Action Line: Improve your 401(k) by staying aware of options
BY PHIL MULKINS World Action Line Editor
Sunday, December 02, 2012
12/02/12 at 3:40 AM
Dear Action Line: How do I decide what to do with my 401(k), such as asset allocation and contribution amount? The company literature says "stay the course," but I hear roaring off in the distance. - N.T., Sand Springs
A September 2010 Charles Schwab study found just 47 percent of 401(k) participants feel "very confident" making investment decisions, says the Bankrate.com website. Financial planner Jennifer Lane, author of "The Complete Idiot's Guide to Protecting Your 401(k) and IRA," says many people are so confused about what to do with their 401(k)s and other employer-provided plans they just ignore them.
Default contribution rates: Employer retirement plans often automatically enroll new employees in their plans, typically at salary contribution rates of 3 percent to 6 percent. This is just adequate as it equals the rate at which most employers will "match," but Lane says workers need to save 10 percent to 15 percent of their income for retirement, and some financial planners promote 20 percent.
Asset allocation: Deciding how to invest your retirement funds - what portions to allocate among stock funds, bond funds and short-term investments (money market or stable value funds) - is guided by your risk tolerance and the time left before you retire. Are you a gambler or a mattress stuffer? Lane says you should look at the target-date funds for your retirement age, pull up a chart on that fund and look at the volatility to decide if you're willing to take a rough ride or need a more conservative target-date fund. Even if you're not in a target-date fund but follow its asset allocation formula within 10 percent to 15 percent of the mark for your age in investment categories, you'll be in good shape.
Investment styles: Lane recommends using Morningstar.com's Style Box ( tulsaworld.com/morningstarstylebox) to decide which fund to invest in. This is a nine-block grid designed to classify and aid in the evaluation of stock and bond funds. With a stock fund, the grid's vertical axis indicates market capitalization of the fund, spanning from large companies at the top to small companies at the bottom. The grid's horizontal axis shows the range of investment styles ( tulsaworld.com/bankinvestmentstyles) from value at the left to growth at the right and their "blend" in the middle. Picking funds regardless of their basics leads to chasing performance by comparing apples to oranges.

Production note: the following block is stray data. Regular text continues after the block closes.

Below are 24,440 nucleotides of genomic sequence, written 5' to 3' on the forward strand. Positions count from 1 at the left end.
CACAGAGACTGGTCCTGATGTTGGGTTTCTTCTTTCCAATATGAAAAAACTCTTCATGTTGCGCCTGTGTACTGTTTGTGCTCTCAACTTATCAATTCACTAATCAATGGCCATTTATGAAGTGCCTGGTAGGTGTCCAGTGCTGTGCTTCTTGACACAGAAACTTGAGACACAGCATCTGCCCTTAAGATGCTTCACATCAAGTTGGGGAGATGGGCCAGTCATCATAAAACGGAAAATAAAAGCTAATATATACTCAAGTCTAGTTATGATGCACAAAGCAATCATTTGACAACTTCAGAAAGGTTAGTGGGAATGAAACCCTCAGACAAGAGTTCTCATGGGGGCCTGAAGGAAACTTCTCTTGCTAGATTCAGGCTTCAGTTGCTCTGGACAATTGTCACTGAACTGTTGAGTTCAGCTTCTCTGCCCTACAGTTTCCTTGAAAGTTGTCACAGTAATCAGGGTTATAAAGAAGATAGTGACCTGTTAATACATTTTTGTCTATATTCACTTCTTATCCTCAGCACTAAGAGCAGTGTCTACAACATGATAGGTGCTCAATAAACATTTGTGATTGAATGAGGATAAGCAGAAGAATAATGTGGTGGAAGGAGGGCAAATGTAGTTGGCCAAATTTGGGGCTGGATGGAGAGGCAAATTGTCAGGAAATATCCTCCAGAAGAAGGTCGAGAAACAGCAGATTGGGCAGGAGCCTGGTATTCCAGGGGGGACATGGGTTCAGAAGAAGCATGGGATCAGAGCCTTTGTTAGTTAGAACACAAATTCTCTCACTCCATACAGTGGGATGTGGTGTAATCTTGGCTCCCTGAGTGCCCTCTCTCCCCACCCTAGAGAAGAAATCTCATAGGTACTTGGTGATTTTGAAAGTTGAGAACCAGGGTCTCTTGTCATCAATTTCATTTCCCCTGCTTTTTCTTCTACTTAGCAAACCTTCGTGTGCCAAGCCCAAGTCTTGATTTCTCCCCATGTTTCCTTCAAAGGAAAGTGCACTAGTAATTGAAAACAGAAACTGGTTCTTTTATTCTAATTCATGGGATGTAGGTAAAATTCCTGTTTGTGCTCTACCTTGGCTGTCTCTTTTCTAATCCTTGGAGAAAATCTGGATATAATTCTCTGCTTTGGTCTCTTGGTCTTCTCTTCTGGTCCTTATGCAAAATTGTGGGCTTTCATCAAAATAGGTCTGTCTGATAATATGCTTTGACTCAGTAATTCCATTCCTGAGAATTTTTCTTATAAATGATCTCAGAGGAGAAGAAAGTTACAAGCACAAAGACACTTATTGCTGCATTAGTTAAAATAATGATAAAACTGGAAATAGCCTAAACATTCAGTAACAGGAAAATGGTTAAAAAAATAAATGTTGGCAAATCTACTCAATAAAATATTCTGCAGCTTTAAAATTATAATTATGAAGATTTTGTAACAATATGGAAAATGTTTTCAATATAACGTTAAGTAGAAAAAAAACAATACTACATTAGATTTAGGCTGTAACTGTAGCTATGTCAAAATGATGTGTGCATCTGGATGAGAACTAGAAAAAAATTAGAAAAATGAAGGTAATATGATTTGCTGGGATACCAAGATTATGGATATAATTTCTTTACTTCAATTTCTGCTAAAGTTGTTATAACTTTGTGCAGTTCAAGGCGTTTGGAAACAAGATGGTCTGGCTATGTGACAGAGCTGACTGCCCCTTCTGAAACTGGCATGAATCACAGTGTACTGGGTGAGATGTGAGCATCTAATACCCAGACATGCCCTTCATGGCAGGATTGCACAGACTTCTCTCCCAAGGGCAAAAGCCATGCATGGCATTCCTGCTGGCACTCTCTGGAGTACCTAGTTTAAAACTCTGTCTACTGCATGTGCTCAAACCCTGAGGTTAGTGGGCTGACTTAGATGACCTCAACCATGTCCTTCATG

Free advice: The Schwab survey found that only 10 percent of 401(k) participants whose employers offered third-party investment advice as a benefit actually used the service. Of those who did take advantage of the offer, 70 percent made adjustments to their plans that nearly doubled their savings rates. Those who received professional guidance also had more diverse portfolios than those who did not.
Financial news: Never make investment decisions or changes in your investment plan based on market swings reported in the financial news. See Bankrate.com's Jan. 14, 2011, retirement blog article, "The stock market's wild ride" ( tulsaworld.com/bankmarketwildride). Volatility in recent years is enough to make even the most knowledgeable investor nervous. To prevent overreacting to any one piece of news, broaden your list of sources covering it, looking for different points of view. You are still better off setting a plan and sticking to it - no matter how wild the ride. All we have to fear is fear itself.
Original Print Headline: Keep informed on options to improve your 401(k)
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